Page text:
This wonderfully eccentric church looks like no other in the world: it rises up in a tall, neat, three-storey rectangle. It was built on the site of ancient San Michele ad Hortum (popularly reduced to ‘Orsanmichele’), a 9th-century church located near a vegetable garden, which the comune destroyed in 1240 in order to erect a grain market; after a fire in 1337 the current market building (by Francesco Talenti and others) was erected, with a loggia on the ground floor and emergency storehouses on top where grain was kept against a siege.
The original market had a pilaster with a painting of the Virgin that became increasingly celebrated for performing miracles. The area around the Virgin became known as the Oratory, and when Talenti reconstructed the market, his intention was to combine its secular and religious functions; each pilaster of the loggia was assigned to a guild to adorn with an image of its patron saint.
In 1380, when the market was relocated, the entire ground floor was given over to the church, and Francesco Talenti’s talented son Simone was given the task of closing in the arcades with lovely Gothic windows, although these were later bricked in.
Orsanmichele grew into a magnificent showcase of 15th-century Florentine sculpture, a style book of the innovations that succeeded one another throughout the decades. Each guild sought to outshine the others by commissioning the greatest artists to sculpt their patron saints and the elaborate canopied niches that hold them. Most of the figures are copies; the originals have been stored in the Bargello or in the Orsanmichele museum on the upper floors.
From Via de’ Calzaiuoli turn left on Via de’ Lamberti to see the work that got the ball rolling: Donatello’s St Mark, patron of the linen dealers, finished in 1411, and the first free-standing marble statue of the Renaissance; note the subtle contrapposto position that makes the figure ‘escape’ from the confinement of the niche.
The niches continue around Via dell’Arte della Lana, named after the Wool Merchants’ Guild, the richest after that of the bankers; their headquarters, the Palazzo dell’Arte della Lana is just opposite and linked to Orsanmichele by an overhead passage.
The first statue on this façade of Orsanmichele is St Eligio, patron of smiths, by Nanni di Banco (1415), set in a niche embellished with the guild’s emblem (black pincers) and a bas-relief below showing one of this rather obscure saint’s miracles – apparently he shod a horse the hard way, by cutting off its hoof, shoeing it, then sticking it back on the leg.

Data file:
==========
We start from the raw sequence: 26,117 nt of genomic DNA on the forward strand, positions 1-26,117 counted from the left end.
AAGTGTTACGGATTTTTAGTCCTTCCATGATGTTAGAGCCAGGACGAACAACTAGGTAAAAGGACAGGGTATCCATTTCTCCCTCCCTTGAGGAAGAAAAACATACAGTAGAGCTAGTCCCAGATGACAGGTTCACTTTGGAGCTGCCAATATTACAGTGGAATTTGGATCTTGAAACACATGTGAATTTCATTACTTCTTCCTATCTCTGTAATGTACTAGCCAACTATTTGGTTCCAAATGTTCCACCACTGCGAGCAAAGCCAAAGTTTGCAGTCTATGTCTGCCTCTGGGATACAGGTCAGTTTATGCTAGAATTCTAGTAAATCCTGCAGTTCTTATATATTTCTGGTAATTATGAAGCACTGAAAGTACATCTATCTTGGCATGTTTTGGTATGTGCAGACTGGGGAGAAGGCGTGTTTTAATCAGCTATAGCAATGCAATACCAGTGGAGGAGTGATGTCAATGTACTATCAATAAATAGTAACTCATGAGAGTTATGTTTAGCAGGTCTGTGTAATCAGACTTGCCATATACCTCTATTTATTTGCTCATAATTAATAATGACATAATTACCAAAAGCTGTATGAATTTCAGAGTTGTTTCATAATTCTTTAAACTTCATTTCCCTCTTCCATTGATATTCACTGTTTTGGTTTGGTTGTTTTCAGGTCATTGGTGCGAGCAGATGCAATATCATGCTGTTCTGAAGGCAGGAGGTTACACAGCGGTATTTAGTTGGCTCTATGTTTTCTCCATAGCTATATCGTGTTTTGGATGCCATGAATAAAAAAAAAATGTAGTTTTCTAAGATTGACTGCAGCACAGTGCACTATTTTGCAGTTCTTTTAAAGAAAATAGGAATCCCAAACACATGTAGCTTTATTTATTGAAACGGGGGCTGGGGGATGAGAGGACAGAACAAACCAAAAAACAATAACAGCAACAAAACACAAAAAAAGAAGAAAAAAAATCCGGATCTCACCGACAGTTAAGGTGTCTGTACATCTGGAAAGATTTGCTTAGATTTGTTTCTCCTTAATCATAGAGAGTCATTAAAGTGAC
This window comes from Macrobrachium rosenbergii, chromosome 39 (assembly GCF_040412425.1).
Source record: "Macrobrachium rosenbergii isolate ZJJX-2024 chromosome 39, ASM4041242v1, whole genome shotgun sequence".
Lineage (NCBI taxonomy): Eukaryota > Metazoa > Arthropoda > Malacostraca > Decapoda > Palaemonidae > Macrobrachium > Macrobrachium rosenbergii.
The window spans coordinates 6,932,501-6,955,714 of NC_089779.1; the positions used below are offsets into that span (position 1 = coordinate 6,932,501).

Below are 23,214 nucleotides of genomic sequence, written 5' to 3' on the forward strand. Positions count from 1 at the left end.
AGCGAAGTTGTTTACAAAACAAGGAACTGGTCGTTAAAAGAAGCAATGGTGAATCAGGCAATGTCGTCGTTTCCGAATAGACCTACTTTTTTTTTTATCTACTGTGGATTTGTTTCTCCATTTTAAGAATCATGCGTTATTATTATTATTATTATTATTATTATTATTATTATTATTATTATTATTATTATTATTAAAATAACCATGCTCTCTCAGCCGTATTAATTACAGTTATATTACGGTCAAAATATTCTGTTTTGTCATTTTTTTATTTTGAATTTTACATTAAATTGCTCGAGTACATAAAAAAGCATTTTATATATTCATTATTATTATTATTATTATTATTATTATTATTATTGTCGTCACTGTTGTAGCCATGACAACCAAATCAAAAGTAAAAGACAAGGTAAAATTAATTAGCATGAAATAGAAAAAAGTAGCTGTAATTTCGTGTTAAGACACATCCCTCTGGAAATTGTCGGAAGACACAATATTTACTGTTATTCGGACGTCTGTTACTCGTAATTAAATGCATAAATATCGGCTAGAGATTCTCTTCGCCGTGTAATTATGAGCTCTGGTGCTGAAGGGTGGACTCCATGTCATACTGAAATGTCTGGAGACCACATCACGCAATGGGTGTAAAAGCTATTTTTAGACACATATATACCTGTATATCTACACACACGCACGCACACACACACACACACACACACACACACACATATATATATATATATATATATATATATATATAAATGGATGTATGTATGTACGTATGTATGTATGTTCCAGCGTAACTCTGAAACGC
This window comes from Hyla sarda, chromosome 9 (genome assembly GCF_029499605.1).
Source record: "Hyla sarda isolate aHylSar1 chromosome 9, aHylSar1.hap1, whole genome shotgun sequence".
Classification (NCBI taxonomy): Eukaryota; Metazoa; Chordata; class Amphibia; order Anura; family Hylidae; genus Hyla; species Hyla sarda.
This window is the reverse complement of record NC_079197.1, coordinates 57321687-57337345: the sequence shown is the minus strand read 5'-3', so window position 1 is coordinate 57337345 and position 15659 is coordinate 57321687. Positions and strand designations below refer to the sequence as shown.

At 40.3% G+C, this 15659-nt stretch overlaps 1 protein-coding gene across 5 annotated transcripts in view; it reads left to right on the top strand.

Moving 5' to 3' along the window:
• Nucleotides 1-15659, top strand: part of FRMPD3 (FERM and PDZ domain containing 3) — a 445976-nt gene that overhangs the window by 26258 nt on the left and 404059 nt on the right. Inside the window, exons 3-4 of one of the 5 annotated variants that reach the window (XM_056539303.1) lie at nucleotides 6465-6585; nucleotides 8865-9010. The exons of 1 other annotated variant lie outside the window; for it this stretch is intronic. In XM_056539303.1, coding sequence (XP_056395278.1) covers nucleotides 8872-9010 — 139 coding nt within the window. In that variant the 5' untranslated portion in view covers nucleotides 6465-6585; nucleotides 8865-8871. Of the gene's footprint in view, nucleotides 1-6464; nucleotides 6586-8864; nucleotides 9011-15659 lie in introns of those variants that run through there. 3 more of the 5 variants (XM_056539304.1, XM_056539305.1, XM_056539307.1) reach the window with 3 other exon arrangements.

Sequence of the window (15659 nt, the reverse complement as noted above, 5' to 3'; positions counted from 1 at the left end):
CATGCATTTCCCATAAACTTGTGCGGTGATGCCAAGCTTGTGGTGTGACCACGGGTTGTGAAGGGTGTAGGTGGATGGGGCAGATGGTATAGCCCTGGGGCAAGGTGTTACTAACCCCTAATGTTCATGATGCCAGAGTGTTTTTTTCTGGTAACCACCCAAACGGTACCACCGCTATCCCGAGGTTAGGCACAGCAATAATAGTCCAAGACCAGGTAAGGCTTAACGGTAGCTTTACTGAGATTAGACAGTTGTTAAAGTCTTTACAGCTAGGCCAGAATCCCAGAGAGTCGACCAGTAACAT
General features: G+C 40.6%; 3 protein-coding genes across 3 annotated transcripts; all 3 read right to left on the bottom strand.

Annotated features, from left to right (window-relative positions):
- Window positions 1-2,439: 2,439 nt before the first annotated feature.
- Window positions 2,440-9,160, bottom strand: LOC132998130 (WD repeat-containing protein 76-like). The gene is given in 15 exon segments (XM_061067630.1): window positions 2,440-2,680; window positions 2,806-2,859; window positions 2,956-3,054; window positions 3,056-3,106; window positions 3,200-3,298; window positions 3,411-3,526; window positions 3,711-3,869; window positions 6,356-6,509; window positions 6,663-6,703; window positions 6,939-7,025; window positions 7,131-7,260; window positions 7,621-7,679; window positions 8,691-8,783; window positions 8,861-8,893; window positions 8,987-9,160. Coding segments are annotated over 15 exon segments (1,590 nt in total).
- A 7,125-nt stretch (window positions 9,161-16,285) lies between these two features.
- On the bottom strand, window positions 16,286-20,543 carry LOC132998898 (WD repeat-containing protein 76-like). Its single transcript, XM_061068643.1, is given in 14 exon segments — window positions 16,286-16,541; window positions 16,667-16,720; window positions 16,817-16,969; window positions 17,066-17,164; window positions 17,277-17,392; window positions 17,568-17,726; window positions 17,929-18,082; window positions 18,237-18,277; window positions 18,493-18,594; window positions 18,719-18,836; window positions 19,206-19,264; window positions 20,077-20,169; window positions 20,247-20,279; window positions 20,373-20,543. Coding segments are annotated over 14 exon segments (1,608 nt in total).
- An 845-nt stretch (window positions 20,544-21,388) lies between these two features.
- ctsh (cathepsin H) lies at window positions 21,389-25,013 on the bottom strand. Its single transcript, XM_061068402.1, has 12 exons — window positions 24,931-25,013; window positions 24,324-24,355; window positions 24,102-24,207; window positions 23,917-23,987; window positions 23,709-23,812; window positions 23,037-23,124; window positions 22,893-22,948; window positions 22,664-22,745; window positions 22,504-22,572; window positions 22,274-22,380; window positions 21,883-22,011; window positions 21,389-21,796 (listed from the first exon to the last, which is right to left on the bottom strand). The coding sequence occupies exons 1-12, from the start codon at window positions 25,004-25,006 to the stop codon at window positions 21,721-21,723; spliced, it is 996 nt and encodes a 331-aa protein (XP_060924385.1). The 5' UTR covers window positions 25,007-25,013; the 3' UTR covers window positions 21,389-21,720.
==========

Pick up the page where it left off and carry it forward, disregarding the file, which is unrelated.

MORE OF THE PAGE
The other two statues on this street are bronzes by Ghiberti, the Wool Guild’s St Stephen (1426) and the Exchange Guild’s St Matthew (1422), the latter an especially fine work in a classical niche.
This has a copy of Donatello’s famous St George (the original is in the Bargello), rippling with prontezza sculpted in 1417 for the Armourers’ Guild. The dramatic predella of the saint slaying the dragon is one of the first-known reliefs making use of perspective.
Next are the Stonecutters’ and Woodcarvers’ Guild’s Four Crowned Martyrs (1415, by Nanni di Banco), inspired by Roman statues; by making them appear in an intimate conversation, Nanni managed to wedge them all in their niche. He also contributed the Shoemakers’ St Philip (1415), while the next figure, St Peter, is commonly attributed to Donatello (1413).
Around the corner on Via dei Calzaiuoli stands the bronze St Luke, patron of the Judges and Notaries, by Giambologna, the last statue added to Orsanmichele, in 1602. Facing Via dei Calzaiuoli, in a 15th-century niche, that originally held Donatello’s St Ludovico, is the picturesque Doubting of St Thomas by Andrea del Verrocchio (1484), made not for a guild but the Tribunal of Merchandise, who like St Thomas always wanted to be certain before making a judgement.
In the tabernacle of the cloth merchants, or Arte di Calamala, is Ghiberti’s St John the Baptist, the first life-size bronze cast since antiquity. In the rondels above some of the niches are terracottas of the guilds’ symbols by Luca della Robbia.
Orsanmichele’s dark interior is ornate and cosy, with more of the air of a guildhall than a church. It makes a picturebook medieval setting for one of the masterpieces of the trecento: Andrea Orcagna’s beautiful Gothic Tabernacle, a large, exquisite work in marble, bronze and coloured glass framing a contemporary painting of the Madonna (either by Bernardo Daddi or Orcagna himself), replacing the miraculous one, lost in a fire.
The Tabernacle was commissioned in thanksgiving by survivors of the 1348 Black Death. On the walls and pilasters are faded 14th-century frescoes of saints, placed as if they were members of the congregation; if you look at the pilasters on the left as you enter and along the right wall you can see the old chutes used to transfer grain from the storeroom above.
The lower half of the church has another high altar, this one with a curious statue of St Anne with the Virgin on her lap with Jesus on her lap by Francesco da Sangallo.
Via Arte della Lana
Hours Church daily 10am-4.55pm, closed Mon in Aug. Museum: open Mon only, 10am-4.45pm & Sat 10am-12.30pm.
+39 055 238 8606
Images by: Sailko, GNU Creative Commons License, Baldrini, Creative Commons License, Jennifer Mei